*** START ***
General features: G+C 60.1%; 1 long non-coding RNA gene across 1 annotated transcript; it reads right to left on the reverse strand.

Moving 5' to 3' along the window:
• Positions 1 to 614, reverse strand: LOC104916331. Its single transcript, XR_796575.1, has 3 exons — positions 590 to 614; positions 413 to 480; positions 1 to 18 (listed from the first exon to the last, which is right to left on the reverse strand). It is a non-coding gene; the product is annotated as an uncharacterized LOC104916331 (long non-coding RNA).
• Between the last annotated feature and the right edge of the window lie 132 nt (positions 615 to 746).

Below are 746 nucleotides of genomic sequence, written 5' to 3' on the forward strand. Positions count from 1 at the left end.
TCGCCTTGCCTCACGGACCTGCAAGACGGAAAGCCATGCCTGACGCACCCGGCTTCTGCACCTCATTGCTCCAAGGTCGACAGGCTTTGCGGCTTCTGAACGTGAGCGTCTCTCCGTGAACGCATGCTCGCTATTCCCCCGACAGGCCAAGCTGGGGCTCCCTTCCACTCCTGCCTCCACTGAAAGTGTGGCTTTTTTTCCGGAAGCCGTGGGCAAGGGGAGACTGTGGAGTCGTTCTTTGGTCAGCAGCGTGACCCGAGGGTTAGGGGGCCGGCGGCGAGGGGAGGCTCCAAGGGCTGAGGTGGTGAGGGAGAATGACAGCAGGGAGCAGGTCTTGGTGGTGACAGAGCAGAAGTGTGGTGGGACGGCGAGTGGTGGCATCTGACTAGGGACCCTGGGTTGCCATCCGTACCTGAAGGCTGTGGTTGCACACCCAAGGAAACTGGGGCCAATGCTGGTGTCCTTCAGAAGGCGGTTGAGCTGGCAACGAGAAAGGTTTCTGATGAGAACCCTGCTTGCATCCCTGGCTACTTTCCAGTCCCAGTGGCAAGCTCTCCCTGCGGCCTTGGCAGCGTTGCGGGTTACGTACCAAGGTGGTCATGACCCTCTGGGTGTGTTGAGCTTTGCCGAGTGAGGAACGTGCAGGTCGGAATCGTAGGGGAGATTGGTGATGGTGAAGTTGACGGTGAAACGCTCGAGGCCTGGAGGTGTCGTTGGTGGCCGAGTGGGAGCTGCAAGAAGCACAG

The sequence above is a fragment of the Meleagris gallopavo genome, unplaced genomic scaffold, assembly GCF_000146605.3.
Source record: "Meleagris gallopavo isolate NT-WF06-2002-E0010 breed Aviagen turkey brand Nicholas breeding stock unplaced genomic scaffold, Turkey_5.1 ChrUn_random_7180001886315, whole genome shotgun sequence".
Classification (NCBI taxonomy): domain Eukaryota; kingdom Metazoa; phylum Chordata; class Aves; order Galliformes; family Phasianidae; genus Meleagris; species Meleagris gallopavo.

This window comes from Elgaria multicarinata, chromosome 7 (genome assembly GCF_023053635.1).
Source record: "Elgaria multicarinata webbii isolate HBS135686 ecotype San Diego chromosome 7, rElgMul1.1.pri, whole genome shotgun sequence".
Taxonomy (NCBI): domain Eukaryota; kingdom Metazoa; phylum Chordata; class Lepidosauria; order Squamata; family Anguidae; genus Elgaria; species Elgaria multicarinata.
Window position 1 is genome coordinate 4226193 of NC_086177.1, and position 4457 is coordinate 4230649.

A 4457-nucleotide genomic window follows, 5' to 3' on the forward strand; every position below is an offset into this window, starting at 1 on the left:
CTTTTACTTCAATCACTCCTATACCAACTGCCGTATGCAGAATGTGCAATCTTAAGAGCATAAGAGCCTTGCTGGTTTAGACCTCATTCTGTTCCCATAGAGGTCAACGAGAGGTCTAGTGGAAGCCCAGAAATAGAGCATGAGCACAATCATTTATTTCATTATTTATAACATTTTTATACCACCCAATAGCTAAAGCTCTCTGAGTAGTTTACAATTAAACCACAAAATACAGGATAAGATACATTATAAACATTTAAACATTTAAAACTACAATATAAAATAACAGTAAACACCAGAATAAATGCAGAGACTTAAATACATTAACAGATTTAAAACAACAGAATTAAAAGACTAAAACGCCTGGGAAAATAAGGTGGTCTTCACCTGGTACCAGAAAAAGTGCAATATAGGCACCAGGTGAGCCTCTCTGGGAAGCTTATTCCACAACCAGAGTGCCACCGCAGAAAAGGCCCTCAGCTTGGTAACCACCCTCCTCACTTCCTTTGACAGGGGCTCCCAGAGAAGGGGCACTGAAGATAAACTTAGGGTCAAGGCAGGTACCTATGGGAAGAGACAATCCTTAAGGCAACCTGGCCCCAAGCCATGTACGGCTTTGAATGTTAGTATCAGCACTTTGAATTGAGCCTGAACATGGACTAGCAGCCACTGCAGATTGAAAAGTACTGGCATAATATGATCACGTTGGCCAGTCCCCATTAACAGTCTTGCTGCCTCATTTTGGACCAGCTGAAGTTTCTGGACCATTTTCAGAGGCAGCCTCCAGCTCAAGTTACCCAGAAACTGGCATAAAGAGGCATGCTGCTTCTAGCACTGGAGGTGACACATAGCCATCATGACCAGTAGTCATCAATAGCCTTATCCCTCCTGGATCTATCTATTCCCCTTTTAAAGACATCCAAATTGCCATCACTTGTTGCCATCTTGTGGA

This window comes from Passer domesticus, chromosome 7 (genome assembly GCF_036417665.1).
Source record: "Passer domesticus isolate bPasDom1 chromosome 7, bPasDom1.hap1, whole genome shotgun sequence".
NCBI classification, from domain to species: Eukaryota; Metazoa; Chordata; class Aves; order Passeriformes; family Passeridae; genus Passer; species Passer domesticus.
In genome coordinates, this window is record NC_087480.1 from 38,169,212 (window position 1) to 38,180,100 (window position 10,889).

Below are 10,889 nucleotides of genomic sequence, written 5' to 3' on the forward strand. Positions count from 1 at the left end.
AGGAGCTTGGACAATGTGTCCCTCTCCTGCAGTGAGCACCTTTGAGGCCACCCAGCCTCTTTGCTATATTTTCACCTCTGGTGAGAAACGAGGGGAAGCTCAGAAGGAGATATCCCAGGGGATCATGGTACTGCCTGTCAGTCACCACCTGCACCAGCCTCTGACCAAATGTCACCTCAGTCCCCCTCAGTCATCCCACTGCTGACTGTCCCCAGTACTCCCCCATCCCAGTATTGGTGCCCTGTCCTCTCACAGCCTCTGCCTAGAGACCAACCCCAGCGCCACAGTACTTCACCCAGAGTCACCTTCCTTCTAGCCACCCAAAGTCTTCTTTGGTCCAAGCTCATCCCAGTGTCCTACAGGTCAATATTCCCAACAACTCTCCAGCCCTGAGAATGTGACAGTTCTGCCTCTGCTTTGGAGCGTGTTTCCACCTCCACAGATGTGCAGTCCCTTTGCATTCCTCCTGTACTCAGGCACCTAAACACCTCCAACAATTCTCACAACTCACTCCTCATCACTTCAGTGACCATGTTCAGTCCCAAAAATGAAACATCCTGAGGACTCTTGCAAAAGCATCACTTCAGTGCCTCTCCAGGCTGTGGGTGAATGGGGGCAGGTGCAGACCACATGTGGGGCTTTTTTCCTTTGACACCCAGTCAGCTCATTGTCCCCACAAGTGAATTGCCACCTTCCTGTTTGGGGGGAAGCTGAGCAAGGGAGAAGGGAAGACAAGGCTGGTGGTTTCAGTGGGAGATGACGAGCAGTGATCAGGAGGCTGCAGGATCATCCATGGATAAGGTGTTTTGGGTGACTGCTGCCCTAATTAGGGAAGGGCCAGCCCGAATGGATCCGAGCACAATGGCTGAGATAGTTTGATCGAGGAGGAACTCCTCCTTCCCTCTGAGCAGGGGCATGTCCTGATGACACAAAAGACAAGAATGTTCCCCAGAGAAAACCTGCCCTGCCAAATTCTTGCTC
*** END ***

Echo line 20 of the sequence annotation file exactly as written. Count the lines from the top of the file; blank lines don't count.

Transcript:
Below are 10,889 nucleotides of genomic sequence, written 5' to 3' on the forward strand. Positions count from 1 at the left end.